Investments in child welfare will pay off in the long run for New Mexico
We are all very proud to live in New Mexico, and we can all agree that we want our state to be a place where families choose to raise their children. But we face serious challenges in achieving this goal.
After spending the past three years ranked 50th for child well-being, New Mexico has dropped to 49th in the 2021 Child Count Data Book, recently released by the Annie E Casey Foundation.
This improvement does not yet reflect the smart investments made by our policymakers over the past two years, nor the realities of the COVID-19 pandemic. These significant investments in our children and families will likely be reflected in the data in the years to come, but they are not yet sufficient to achieve the level of progress our families and children need.
Gradual improvements show us both that progress is possible and that creating the stimulating environments our children deserve and need to thrive will require bold and sustained action and investment.
In some areas we are doing as well or better than the national average. More New Mexico families are in affordable housing compared to the rest of the country, and our rate of children without health insurance matches the national rate, in large part due to the Affordable Care Act and good policy choices. of our state. We also saw long-term improvements in the rate of people graduating from high school, with more high school students graduating on time and a lower percentage of children in families where the head of household. does not have a high school diploma compared to 2010. The tremendous progress we’ve seen in teenage birth rates, which have declined 55% since 2010.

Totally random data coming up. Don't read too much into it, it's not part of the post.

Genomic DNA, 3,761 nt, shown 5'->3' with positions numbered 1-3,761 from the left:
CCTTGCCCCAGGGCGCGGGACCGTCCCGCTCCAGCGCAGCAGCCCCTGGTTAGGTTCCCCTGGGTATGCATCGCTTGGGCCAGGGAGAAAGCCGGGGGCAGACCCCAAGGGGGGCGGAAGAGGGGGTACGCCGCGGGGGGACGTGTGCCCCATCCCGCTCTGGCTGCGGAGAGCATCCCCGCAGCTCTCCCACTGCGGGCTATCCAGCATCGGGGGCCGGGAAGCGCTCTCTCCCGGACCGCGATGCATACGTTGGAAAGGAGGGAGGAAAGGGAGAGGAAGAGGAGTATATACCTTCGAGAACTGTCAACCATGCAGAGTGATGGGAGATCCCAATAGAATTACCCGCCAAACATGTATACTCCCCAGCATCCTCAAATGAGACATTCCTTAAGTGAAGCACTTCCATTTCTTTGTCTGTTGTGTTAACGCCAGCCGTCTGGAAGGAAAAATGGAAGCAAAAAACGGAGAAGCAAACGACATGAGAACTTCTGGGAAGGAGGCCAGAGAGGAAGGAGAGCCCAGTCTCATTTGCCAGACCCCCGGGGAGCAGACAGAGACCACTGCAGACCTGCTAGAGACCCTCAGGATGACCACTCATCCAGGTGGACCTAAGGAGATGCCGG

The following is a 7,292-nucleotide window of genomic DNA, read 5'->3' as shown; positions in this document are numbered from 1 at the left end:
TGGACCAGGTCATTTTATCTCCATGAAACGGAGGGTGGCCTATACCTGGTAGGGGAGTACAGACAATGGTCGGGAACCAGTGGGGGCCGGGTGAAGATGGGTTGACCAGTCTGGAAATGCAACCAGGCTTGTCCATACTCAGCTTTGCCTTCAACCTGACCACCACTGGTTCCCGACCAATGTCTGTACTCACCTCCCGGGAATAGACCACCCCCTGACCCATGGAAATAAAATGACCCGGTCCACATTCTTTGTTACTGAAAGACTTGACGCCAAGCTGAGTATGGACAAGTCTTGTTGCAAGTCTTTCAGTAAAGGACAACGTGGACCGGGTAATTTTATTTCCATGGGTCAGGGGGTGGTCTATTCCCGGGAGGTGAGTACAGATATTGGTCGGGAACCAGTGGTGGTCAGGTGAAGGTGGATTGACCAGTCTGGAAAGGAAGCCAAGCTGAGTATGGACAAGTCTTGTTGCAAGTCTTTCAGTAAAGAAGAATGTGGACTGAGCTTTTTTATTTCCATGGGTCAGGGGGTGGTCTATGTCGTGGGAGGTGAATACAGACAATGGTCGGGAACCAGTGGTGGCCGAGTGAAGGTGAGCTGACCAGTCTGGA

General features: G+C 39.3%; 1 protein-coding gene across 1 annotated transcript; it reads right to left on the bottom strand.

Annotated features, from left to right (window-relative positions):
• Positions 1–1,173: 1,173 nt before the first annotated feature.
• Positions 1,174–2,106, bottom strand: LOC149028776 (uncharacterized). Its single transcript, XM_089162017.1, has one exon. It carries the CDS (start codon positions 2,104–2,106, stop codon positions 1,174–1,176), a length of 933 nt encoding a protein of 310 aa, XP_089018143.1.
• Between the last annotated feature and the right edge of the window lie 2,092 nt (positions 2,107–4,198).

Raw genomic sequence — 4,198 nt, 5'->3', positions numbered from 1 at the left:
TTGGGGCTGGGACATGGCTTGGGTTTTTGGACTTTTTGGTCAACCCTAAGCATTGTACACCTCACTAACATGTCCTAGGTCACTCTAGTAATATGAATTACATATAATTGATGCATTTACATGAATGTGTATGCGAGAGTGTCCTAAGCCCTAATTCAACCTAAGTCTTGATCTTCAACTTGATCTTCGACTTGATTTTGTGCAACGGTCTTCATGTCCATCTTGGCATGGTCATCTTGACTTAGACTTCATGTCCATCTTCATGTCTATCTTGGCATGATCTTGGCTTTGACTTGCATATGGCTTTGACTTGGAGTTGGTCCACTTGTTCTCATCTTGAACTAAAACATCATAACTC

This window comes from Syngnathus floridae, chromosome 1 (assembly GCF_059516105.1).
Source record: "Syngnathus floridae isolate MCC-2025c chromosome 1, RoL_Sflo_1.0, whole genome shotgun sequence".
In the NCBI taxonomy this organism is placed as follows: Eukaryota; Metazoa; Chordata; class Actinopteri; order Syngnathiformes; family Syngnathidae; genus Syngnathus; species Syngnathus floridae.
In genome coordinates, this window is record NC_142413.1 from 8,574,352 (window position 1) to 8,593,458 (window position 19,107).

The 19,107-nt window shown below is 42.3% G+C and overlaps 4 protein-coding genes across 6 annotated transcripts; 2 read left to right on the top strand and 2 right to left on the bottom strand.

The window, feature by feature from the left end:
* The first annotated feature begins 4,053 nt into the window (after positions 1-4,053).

These successes are clear indications of the progress we can make with sustained, targeted and evidence-based interventions.
Despite improvements, the rankings of several indicators have fallen further or have not changed, reflecting the fact that further progress has been made by other states. Likewise, some of our improved rankings were really the result of losing ground in other states – rather than real gains for the children of New Mexico.
Education is one area where we continue to fail. The state knows this is a serious problem, but improvement will require a comprehensive long-term plan and consistent and adequate funding to ensure that students receive the education they deserve. Over the past three years, New Mexico has started investing in our schools in a way that benefits our children, families, and teachers in very tangible ways, but the plans and funding will have to be significant, supported and informed by New Mexican Communities if we want our children to successfully prepare for college or a career.
During the pandemic, New Mexico leaders moved quickly to provide resources for families and children who needed help, allowing them to survive and possibly setting us up to protect our hard-earned improvement in the Kids Count ranking. . But progress remains slow and we have more ground to catch up than many other states.
We can see that long-term commitment and investment in our children is slowly but surely improving some aspect of child well-being in the state. We can stay the course, but if we are to see dramatic and meaningful improvements, our communities must call on our leaders and decision-makers to take even bolder steps to make New Mexico a safe place for children and families. , prosper and prosper.
Emily Wildau is Research and Policy Analyst and Kids Count Coordinator for New Mexico Voices for Children.